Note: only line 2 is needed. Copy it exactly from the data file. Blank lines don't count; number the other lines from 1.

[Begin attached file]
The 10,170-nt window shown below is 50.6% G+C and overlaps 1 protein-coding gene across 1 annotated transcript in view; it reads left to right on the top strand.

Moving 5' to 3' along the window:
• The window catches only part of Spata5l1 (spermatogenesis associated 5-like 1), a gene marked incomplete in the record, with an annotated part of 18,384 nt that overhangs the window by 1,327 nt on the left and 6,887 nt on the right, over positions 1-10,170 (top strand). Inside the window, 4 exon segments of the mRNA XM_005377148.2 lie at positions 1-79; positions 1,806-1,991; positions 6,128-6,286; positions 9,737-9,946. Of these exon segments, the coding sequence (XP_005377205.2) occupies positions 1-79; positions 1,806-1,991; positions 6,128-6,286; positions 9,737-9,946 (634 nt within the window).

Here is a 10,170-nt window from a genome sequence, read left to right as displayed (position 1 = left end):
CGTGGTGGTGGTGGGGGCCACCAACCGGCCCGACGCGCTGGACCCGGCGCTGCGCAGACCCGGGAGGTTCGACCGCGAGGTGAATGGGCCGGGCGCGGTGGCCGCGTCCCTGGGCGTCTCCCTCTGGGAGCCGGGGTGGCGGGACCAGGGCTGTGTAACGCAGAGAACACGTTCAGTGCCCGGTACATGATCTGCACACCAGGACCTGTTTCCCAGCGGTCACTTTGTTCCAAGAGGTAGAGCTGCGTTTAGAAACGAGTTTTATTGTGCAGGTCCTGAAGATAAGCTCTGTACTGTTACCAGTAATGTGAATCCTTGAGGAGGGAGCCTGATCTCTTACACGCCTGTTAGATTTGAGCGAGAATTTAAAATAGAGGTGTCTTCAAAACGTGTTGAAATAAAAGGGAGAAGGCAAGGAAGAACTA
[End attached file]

Moving 5' to 3' along the window: